Shantz has several recordings to his name including, Zachary Wadsworth’s The Far West released in May 2016 of which Joshua Kosman of the San Francisco Chronicle wrote “beautifully sung, as everything here is, by the aptly named Luminous Voices under Timothy Shantz.” Mendelssohn’s Te Deum, released in Spring 2015 by Luminous Voices was named Outstanding Choral Recording from Choral Canada in May 2016. Other recordings include, James MacMillan's Seven Last Words (Spring 2014) with Spiritus Chamber Choir and future releases planned from the Calgary Philharmonic Chorus and Luminous Voices. Performance highlights as tenor include Händel's Messiah at Carnegie Hall, soloist and ensemble singer at the Carmel Bach Festival since 2008 and twice with the Lucerne Festival Academy under Pierre Boulez. Shantz holds a Doctor of Music degree in Choral Conducting from Indiana University Jacobs School of Music with a dissertation analyzing the unaccompanied choral work Sun-Dogs by composer James MacMillan.

How to Take Your Wind Band to the Next Level . . . and more air is NOT the answer

Clinician: Gareth Jones

A look at shaping the sound of your wind band through the use of conducting gestures and the teaching of Vincent Cichowicz and Arnold Jacobs, two teachers who changed the world of wind and brass pedagogy and how it relates to the breathing process. We will address conducting gesture and how these will impact the sound of your ensemble through specific exercises.  We will also look at simple exercises you can do with your ensemble, regardless of level, that will unify phrasing, articulation, tone, and many other elements of your ensemble.  Bring your conducting batons!

Gareth Jones is an Adjunct Professor at the University of Calgary and is the director of the University’s Wind Ensemble as well as the Symphonic Band. He is also the Director of the Alberta Winds, Calgary’s professional wind ensemble. In 2014 he was named the conductor of the National Youth Band of Canada. He was Assistant Principal Trumpet with the Calgary Philharmonic Orchestra from 1992 to 2007 and continues to play with the CPO whenever his conducting schedule allows. Before that, he held the same position with the Tulsa Philharmonic Orchestra. He has studied conducting with the renowned pedagogues Jorma Panula, Gustav Meier, Michael Haithcock, and Michael Jinbo. He has conducted ensembles from across Western Canada as well as Mexico and the United States. Mr. Jones’s musical activities are greatly varied. He has appeared as guest conductor and clinician with over two hundred orchestras and wind ensembles, been featured on Juno nominated blues CDs, appeared on CBC radio as a soloist and chamber musician, been a guest lecturer with the National Youth Orchestra of Canada, been an adjudicator at music festivals across Canada, as well as conducting honour bands across Canada and was a reviewer for the recently updated Royal Conservatory of Music trumpet syllabus. He placed first among North American competitors in the 1996 Ellesworth-Smith International Trumpet Guild Solo Competition, placing third worldwide. He can be heard playing chamber music, jazz, blues, and rhythm and blues with various groups around Calgary. As a conductor he founded the Calgary Honour Band and the University of Calgary Brass Choir. He was also a founding member of the chamber ensemble “Rosa Selvatica” and has been a featured soloist with the Calgary Philharmonic Orchestra on several occasions. He studied conducting at the Pierre Monteux Institute and Canada’s National Arts Centre and received his Master of Music in conducting from the University of Calgary. He studied trumpet at Northwestern University with renowned pedagogue Vincent Cichowicz, where he won the prestigious concerto competition and a scholarship for performing excellence. Gareth Jones is a Yamaha Artist.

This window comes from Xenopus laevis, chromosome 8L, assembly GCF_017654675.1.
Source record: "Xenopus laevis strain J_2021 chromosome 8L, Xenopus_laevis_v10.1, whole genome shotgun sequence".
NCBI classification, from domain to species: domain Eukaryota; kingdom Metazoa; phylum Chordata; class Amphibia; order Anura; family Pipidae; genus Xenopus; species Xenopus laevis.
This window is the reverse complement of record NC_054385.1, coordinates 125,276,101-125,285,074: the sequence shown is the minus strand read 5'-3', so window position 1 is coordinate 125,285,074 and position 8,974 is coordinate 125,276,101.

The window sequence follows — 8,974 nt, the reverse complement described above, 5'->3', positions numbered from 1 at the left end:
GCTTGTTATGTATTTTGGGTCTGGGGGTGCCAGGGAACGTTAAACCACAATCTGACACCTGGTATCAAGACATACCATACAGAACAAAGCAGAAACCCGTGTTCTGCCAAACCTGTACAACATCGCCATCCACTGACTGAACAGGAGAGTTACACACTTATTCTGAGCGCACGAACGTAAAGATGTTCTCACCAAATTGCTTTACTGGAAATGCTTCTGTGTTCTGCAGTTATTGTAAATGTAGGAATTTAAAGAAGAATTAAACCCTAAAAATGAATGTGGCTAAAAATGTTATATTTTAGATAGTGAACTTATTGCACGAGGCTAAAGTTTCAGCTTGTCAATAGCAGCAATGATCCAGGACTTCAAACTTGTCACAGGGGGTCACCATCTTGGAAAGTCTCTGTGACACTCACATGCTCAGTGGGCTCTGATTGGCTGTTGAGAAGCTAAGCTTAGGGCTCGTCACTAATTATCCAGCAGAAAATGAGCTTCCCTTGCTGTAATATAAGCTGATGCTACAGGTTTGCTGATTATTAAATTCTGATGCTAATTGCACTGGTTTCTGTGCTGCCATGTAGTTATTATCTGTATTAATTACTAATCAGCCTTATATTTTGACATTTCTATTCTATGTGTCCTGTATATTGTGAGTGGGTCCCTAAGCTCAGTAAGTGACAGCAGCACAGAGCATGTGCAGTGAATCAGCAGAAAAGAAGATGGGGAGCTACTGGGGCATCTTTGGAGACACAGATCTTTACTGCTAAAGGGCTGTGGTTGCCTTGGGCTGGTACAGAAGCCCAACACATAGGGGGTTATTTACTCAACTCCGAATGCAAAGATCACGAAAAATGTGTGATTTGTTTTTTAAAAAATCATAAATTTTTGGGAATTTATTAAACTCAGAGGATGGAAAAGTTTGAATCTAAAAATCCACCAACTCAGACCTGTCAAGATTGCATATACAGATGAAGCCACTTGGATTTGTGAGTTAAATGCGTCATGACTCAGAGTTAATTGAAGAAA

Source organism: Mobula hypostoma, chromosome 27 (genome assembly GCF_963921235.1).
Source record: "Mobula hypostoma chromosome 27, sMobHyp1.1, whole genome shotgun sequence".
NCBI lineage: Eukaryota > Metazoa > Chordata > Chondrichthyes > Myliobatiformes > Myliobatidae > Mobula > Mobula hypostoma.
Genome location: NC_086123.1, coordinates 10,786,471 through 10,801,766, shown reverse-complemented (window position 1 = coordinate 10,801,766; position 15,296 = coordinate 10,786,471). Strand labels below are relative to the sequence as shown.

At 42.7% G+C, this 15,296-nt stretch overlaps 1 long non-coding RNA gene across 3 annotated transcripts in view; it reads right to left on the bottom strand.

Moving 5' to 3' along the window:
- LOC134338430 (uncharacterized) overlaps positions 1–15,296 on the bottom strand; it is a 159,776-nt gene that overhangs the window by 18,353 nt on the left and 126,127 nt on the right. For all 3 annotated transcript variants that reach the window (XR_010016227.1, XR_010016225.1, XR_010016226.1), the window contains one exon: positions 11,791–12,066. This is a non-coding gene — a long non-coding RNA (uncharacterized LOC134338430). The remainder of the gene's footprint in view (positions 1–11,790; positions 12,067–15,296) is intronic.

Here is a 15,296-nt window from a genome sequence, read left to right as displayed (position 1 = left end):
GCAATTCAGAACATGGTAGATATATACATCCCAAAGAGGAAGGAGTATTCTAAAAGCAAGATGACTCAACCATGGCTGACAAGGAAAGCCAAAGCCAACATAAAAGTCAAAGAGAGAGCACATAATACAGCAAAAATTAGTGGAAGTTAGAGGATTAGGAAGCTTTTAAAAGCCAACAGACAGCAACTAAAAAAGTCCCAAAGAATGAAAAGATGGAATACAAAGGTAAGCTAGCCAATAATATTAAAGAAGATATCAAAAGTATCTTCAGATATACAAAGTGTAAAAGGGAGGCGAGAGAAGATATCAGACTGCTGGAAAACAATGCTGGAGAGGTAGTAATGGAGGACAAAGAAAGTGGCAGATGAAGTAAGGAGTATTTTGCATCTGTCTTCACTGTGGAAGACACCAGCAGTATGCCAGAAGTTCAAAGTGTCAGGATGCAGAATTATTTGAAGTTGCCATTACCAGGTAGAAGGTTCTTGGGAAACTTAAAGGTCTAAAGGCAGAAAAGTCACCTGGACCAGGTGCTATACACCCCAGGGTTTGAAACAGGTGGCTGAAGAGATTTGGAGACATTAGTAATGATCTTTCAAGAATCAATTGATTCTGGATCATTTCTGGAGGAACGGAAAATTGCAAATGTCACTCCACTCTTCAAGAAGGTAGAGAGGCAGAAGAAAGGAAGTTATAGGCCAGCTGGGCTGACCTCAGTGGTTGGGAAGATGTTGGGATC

World Music in the Elementary School Classroom

Clinician: Rod Squance

In this workshop, techniques and strategies will be discussed on how to successfully incorporate world music into the elementary school classroom. Issues and challenges will be discussed along with a hands-on workshop of specific world music activities.

Rod Thomas Squance is quickly gaining recognition as one of Canada’s most exciting musicians. Rod is very active as a soloist and freelance percussionist in chamber, orchestral, jazz and world music settings. He has performed with Yo-Yo Ma and the Silk Road Project, Paquito de Rivera, Dong-Won Kim, Prafulla Athalye and Sandeep Das. He appears in solo recitals regularly, including recitals for national CBC radio broadcasts. Rod holds a doctoral degree from the University of Miami, having received his formal training as a classical percussionist. He also plays jazz vibraphone and is an accomplished improviser in a wide variety of styles. Rod is experienced in the field of ethnomusicology, with expertise in Balinese gender wayang shadow theatre music, having completed field research in Balinese music studying gender wayang with I Ketut Sukayana in Sukawati village, Bali. Rod is also an experienced performer of North Indian classical raga music and has studied Afro-Cuban percussion and Brazilian music. Rod teaches ethnomusicology and percussion at the University of Calgary.

Secondary Choral Session: Singing in other languages

Clinician: Julie Harris

Singing in other languages: how some simple images along with IPA can be your best friends (French & German focus)